The Duty of Service


I don't ask for help often. I was raised under the self-affirming, independence-invoking mantra: if you want something done, do it yourself. So I've always positioned myself to do just that—it—myself. I only committed myself to things that I could do without anyone else's help; only planning events that I had money to plan; only creating programs that I had the ability to sustain. Pursuing help for my endeavors always pained me. It felt like I was inconveniencing others with my passions.

Then I launched this holiday initiative and it all changed.

Because despite popular belief, true servitude is about doing what makes you uncomfortable to help advance the common good. To think outside yourself to provide, to love, and to support the people or cause you're advocating for. It's to be obedient to God and serve in the way He's called you to, not the way you're most comfortable doing. It's to surrender to yourself, your pride, your ego, your desires, to give back to someone else. To make some part of this world a little better. To shed a little bit of light in someone's darkness. 

I'm learning that some work is beyond your discomfort. It's not about not wanting to ask for help, but about doing what you must to leave an impact in people's lives. It's about God's assignment for your life. It cares nothing about your to-do list, your discomfort, or your nervousness. It gives zero damns about your exhaustion, laziness, or insecurity. God's assignment [servitude] needs you to show up and deliver despite your fears or self-diagnosed inadequacies. So sometimes, you will have to step outside of your comfort zone. You will have to ask strangers for funds to support your work; you will have to drive from house-to-house delivering elevator speeches; you will have to post videos and get used to public speaking; you will have to awkwardly navigate meetings and networking events; you will have to leave your couch and possibly stay up late; you will have to get your hands dirty, file paperwork, hand out some 'nos'; you will have to drop your ego; you will have to be uncomfortable. But it's not about you, it's about the cause. And as long as you stay focused on what that cause is, the load may not get any easier, but it will feel more worthwhile.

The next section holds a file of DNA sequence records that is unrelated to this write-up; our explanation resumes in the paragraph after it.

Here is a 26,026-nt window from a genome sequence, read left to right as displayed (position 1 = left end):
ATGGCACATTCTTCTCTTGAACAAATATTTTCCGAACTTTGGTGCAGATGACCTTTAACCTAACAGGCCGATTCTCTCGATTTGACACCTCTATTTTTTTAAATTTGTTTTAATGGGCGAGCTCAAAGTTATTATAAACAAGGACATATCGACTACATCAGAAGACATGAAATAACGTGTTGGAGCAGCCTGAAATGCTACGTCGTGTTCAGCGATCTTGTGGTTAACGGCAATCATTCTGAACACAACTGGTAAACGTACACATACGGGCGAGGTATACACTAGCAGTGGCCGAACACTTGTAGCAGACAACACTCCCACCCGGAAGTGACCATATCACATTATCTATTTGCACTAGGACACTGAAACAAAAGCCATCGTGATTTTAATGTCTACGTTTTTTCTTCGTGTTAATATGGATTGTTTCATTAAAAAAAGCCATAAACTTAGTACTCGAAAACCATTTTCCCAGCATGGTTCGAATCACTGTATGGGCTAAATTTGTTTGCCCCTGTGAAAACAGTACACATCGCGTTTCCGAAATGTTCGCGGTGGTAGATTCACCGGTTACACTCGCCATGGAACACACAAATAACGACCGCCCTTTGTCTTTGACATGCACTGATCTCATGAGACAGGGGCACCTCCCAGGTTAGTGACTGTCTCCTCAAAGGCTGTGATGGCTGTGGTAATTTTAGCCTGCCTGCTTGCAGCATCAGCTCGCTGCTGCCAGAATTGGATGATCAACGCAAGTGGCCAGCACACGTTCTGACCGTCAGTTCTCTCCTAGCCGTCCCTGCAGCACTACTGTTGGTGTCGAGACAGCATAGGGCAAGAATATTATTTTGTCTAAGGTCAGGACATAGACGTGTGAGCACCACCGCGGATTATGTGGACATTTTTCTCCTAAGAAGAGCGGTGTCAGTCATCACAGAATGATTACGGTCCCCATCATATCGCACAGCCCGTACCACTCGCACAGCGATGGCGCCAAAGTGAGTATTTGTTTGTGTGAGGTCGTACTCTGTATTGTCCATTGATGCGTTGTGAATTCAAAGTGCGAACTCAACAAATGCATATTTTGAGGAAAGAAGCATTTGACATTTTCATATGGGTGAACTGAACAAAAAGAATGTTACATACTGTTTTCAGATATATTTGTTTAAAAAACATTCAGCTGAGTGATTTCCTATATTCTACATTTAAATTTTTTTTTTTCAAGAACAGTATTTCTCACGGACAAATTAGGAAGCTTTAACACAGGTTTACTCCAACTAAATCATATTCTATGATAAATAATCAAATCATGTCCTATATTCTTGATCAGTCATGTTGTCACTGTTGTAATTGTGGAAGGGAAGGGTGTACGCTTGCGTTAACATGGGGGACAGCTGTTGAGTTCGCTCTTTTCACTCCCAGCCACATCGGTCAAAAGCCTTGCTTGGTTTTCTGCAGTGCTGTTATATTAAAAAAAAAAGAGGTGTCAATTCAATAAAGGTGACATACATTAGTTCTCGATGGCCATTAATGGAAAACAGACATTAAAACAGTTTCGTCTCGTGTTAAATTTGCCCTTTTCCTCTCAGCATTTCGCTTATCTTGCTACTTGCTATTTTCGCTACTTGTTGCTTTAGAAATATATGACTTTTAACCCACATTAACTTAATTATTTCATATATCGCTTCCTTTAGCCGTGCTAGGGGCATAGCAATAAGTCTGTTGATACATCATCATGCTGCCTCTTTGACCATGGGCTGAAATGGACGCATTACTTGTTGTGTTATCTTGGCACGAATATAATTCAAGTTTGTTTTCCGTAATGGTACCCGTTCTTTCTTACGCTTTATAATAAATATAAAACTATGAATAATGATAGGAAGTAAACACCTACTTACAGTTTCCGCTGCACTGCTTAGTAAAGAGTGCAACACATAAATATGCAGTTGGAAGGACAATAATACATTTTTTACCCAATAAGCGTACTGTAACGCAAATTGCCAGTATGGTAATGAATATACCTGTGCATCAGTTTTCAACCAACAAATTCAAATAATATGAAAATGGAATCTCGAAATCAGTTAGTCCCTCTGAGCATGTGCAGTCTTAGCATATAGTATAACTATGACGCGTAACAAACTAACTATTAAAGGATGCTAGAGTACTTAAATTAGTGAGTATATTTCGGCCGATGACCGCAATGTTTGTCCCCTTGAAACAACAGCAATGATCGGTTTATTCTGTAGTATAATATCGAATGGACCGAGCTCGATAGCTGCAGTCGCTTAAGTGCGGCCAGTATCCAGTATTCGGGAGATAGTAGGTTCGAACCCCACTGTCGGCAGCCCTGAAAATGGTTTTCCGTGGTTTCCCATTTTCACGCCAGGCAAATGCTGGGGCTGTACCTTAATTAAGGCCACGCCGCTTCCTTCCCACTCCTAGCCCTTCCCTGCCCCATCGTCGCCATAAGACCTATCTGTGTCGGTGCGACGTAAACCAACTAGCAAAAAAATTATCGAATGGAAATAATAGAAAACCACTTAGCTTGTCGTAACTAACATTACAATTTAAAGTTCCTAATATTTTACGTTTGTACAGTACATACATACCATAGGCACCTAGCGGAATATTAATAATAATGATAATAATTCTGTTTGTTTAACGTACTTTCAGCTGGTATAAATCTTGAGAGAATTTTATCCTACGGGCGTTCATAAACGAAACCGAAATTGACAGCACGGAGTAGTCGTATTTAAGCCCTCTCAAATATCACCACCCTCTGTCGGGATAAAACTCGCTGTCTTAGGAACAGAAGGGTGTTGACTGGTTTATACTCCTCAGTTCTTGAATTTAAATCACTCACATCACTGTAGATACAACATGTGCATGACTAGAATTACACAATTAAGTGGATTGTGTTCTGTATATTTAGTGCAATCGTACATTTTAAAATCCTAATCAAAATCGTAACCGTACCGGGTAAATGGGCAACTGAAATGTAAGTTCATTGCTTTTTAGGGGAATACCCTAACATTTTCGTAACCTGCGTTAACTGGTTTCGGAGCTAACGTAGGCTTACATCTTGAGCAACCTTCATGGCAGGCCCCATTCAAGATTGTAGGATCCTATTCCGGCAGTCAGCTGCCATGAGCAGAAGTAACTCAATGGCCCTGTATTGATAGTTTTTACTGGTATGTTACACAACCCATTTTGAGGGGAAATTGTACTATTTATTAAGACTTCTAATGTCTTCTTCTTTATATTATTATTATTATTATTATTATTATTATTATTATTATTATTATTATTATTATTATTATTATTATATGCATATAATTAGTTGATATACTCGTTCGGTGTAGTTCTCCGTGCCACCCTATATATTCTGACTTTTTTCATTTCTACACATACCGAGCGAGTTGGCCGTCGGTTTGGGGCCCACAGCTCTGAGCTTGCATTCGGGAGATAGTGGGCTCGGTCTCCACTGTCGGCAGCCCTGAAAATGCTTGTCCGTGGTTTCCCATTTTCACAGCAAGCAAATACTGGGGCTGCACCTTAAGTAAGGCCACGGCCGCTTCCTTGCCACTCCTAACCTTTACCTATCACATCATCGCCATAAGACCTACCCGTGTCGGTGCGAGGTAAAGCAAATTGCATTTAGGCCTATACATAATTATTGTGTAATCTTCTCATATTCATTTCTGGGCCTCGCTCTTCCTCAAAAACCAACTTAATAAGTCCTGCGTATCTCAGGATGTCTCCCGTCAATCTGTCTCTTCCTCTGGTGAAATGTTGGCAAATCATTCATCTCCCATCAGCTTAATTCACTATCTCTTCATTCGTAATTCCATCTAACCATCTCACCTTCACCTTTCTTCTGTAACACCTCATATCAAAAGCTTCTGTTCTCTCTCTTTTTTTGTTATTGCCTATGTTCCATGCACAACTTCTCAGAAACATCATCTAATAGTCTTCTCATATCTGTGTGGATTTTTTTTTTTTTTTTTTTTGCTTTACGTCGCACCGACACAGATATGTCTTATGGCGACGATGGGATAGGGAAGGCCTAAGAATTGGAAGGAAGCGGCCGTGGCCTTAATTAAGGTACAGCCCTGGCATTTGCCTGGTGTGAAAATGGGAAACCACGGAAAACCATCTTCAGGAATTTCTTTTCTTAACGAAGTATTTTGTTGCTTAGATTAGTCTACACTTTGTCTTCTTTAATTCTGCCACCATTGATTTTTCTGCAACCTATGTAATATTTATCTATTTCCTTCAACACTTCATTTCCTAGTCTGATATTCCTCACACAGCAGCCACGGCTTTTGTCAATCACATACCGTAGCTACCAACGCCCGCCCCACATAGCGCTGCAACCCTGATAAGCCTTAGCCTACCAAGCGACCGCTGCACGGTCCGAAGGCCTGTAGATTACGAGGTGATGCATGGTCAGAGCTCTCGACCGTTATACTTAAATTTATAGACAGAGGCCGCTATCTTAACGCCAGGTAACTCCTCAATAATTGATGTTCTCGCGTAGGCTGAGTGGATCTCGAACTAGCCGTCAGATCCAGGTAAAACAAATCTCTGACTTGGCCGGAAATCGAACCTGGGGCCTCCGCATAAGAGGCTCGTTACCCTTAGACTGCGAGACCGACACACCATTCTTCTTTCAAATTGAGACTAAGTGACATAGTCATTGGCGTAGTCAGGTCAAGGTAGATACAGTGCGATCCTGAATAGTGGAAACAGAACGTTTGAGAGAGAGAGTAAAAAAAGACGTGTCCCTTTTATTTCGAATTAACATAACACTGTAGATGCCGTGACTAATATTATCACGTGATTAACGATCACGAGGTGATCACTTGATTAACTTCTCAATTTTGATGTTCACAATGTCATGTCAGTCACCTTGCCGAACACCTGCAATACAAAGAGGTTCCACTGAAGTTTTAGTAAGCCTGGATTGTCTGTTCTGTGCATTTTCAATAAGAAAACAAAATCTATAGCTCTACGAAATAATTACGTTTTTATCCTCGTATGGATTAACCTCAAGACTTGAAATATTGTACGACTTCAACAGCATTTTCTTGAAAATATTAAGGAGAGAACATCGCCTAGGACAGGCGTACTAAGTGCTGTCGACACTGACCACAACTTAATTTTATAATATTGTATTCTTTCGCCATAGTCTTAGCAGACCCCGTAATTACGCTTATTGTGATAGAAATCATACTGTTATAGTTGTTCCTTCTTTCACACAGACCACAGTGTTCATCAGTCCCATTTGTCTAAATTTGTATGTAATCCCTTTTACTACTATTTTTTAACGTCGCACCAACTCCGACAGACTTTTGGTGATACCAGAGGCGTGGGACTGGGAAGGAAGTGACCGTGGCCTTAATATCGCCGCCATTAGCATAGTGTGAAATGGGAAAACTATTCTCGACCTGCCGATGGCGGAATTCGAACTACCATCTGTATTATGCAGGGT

I realized that while I can do so many things myself, I don't necessarily have to. I started thinking to myself about how much greater programs, events, and volunteer opportunities could be if I actually solicit aid. I thought about how much more meaningful things can be if I tap into my resources and connect with others who are willing to help. None of this is about me
or how many times I have to flood social media with flyers, or how many shirts I have to send out myselfit's about the work that God has assigned me to do in this world. It's about the women that need to feel cared for, loved, and unforgotten. About the women who may need inspiration during [what some may consider] the most depressing time of year. About the women who may just want a hug and a holiday cookie.

Recognizing this created a drastic shift in the way this year's initiative is being planned and supported. Individual texts, e-mails, and conversations have happened. I raised more money in one week, than I have in the last two years combined. This year will be far more impactful, not because I was afraid to ask people for help or because I was too prideful to, but because I stepped outside of myself for a moment. Because I knew, that in order to make the impact I wanted to make this year, I had to do the things I've always been too fearful (prideful, worried, insecure) to do.

Servitude won't always be your favorite thing. It'll seldom meet you where you're most comfortable. It may not always work in your favor
And perhaps it won't even be in the way you most enjoy giving back. But the work has to get done, and luckily, you get to do it.

(Because, servitude is an honor.)

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